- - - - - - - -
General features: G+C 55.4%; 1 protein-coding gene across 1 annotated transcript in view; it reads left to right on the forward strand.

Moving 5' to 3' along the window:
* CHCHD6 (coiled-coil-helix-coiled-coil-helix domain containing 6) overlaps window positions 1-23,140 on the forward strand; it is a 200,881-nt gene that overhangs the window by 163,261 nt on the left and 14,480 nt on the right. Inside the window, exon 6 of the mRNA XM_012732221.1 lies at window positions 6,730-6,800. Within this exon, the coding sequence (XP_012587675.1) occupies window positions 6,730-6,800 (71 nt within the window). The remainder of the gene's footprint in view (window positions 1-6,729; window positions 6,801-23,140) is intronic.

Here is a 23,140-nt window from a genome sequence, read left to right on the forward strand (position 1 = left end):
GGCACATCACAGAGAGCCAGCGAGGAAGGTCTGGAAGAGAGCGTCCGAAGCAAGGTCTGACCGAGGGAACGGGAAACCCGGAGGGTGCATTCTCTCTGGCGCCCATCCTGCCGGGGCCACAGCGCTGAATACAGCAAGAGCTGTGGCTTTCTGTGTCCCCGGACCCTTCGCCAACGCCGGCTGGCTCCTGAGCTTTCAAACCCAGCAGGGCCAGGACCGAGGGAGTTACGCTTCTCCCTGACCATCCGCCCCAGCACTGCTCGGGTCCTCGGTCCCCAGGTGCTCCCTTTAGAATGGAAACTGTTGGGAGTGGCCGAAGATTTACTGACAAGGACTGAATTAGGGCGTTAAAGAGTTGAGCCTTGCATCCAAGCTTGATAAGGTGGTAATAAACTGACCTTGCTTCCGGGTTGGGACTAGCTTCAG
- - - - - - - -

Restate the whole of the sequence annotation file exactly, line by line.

General features: G+C 55.4%; 1 protein-coding gene across 1 annotated transcript in view; it reads left to right on the forward strand.

Moving 5' to 3' along the window:
* CHCHD6 (coiled-coil-helix-coiled-coil-helix domain containing 6) overlaps window positions 1-23,140 on the forward strand; it is a 200,881-nt gene that overhangs the window by 163,261 nt on the left and 14,480 nt on the right. Inside the window, exon 6 of the mRNA XM_012732221.1 lies at window positions 6,730-6,800. Within this exon, the coding sequence (XP_012587675.1) occupies window positions 6,730-6,800 (71 nt within the window). The remainder of the gene's footprint in view (window positions 1-6,729; window positions 6,801-23,140) is intronic.

Here is a 23,140-nt window from a genome sequence, read left to right on the forward strand (position 1 = left end):
GGCACATCACAGAGAGCCAGCGAGGAAGGTCTGGAAGAGAGCGTCCGAAGCAAGGTCTGACCGAGGGAACGGGAAACCCGGAGGGTGCATTCTCTCTGGCGCCCATCCTGCCGGGGCCACAGCGCTGAATACAGCAAGAGCTGTGGCTTTCTGTGTCCCCGGACCCTTCGCCAACGCCGGCTGGCTCCTGAGCTTTCAAACCCAGCAGGGCCAGGACCGAGGGAGTTACGCTTCTCCCTGACCATCCGCCCCAGCACTGCTCGGGTCCTCGGTCCCCAGGTGCTCCCTTTAGAATGGAAACTGTTGGGAGTGGCCGAAGATTTACTGACAAGGACTGAATTAGGGCGTTAAAGAGTTGAGCCTTGCATCCAAGCTTGATAAGGTGGTAATAAACTGACCTTGCTTCCGGGTTGGGACTAGCTTCAG